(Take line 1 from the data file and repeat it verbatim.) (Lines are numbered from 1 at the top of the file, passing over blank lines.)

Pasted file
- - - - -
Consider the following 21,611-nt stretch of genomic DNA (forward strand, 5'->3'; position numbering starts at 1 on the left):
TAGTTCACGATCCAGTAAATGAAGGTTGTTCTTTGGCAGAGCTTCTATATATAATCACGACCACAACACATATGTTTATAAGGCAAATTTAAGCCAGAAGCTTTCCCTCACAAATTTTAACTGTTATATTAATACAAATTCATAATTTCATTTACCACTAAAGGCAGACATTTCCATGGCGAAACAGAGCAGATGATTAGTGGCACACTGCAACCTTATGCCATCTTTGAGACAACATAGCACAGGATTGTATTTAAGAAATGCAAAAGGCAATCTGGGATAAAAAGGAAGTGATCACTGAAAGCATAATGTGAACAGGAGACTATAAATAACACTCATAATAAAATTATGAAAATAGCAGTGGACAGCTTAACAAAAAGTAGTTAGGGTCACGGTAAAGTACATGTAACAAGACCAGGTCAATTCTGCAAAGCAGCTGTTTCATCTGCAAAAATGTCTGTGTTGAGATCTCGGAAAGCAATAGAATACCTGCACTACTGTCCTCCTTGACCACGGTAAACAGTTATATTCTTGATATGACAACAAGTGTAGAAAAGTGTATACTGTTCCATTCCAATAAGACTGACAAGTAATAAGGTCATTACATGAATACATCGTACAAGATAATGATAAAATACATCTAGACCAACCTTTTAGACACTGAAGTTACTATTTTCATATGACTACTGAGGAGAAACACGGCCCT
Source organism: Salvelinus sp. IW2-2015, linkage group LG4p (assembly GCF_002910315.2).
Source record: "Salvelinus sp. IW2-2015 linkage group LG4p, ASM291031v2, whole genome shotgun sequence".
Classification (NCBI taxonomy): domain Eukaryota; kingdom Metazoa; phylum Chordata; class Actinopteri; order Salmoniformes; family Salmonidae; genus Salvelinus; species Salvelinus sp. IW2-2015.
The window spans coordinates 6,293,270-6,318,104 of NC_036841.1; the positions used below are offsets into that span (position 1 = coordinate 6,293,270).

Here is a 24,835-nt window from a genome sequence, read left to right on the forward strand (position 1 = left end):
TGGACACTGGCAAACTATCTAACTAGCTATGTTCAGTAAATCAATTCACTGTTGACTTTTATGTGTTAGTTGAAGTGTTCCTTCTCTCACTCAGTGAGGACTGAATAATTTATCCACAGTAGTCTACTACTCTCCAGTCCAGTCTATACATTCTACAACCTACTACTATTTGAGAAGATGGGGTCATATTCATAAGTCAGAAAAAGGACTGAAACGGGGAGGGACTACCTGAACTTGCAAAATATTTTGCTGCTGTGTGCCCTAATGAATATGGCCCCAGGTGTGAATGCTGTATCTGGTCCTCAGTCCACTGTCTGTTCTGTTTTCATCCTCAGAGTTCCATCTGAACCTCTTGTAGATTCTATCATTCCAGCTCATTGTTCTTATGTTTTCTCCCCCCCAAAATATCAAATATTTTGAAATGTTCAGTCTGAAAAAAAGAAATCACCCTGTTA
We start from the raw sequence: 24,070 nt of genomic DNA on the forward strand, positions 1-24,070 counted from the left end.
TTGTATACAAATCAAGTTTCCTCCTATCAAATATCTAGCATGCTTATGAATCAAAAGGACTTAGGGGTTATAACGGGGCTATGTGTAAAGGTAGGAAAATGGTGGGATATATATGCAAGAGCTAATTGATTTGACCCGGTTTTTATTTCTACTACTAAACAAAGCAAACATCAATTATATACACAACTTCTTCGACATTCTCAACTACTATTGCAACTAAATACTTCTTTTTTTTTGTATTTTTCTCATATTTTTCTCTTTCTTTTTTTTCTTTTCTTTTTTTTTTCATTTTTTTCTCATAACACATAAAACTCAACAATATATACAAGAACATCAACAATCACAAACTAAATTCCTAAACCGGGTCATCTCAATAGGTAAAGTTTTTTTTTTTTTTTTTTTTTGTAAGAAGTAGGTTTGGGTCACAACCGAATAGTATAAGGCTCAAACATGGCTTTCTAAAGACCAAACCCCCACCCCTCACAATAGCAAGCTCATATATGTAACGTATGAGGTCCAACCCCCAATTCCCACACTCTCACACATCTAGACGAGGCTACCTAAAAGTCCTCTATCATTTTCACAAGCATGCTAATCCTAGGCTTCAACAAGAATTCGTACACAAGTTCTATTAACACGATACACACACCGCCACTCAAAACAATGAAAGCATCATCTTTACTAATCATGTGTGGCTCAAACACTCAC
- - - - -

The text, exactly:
Consider the following 21,611-nt stretch of genomic DNA (forward strand, 5'->3'; position numbering starts at 1 on the left):